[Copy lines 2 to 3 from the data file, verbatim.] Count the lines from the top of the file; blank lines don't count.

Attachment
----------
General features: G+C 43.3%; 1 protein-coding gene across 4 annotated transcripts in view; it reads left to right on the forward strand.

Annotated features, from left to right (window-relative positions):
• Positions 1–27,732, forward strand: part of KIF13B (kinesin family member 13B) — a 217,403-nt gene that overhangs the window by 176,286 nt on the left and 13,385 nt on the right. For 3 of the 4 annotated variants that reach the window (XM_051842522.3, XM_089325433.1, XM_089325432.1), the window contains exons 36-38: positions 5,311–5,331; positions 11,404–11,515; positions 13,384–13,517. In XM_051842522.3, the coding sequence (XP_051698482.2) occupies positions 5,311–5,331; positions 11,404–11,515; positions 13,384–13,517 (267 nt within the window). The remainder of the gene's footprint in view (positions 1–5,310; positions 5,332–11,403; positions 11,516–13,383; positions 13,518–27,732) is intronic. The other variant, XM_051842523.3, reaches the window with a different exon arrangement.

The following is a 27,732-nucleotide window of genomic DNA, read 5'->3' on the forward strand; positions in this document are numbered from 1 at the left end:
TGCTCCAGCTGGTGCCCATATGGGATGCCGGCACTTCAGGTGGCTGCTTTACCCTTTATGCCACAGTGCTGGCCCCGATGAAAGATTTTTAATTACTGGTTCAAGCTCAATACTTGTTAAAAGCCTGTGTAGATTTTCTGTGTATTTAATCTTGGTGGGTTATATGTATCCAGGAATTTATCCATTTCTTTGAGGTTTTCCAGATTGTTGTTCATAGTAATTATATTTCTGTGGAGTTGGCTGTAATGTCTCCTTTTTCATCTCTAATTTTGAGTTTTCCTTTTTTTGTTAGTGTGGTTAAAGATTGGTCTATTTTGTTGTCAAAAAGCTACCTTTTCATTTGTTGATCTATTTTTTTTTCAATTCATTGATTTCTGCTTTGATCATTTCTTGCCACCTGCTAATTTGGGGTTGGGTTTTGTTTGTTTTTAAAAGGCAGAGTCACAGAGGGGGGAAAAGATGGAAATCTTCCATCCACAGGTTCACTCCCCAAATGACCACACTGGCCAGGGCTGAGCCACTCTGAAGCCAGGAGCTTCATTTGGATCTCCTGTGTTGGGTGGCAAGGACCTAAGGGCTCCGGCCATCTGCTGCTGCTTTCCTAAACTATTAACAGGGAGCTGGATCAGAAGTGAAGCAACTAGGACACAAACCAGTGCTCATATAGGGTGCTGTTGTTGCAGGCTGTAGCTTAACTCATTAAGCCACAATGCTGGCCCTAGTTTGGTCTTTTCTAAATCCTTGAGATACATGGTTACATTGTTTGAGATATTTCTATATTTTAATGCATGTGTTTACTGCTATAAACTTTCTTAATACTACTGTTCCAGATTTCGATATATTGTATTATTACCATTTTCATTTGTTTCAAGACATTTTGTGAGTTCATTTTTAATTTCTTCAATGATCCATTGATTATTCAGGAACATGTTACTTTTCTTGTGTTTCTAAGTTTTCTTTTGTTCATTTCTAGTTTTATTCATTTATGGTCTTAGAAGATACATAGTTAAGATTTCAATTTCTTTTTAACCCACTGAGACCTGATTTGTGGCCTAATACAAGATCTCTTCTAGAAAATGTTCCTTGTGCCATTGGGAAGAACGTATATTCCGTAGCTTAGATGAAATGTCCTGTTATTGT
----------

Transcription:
Annotated features, from left to right (window-relative positions):
• Positions 1–27,732, forward strand: part of KIF13B (kinesin family member 13B) — a 217,403-nt gene that overhangs the window by 176,286 nt on the left and 13,385 nt on the right. For 3 of the 4 annotated variants that reach the window (XM_051842522.3, XM_089325433.1, XM_089325432.1), the window contains exons 36-38: positions 5,311–5,331; positions 11,404–11,515; positions 13,384–13,517. In XM_051842522.3, the coding sequence (XP_051698482.2) occupies positions 5,311–5,331; positions 11,404–11,515; positions 13,384–13,517 (267 nt within the window). The remainder of the gene's footprint in view (positions 1–5,310; positions 5,332–11,403; positions 11,516–13,383; positions 13,518–27,732) is intronic. The other variant, XM_051842523.3, reaches the window with a different exon arrangement.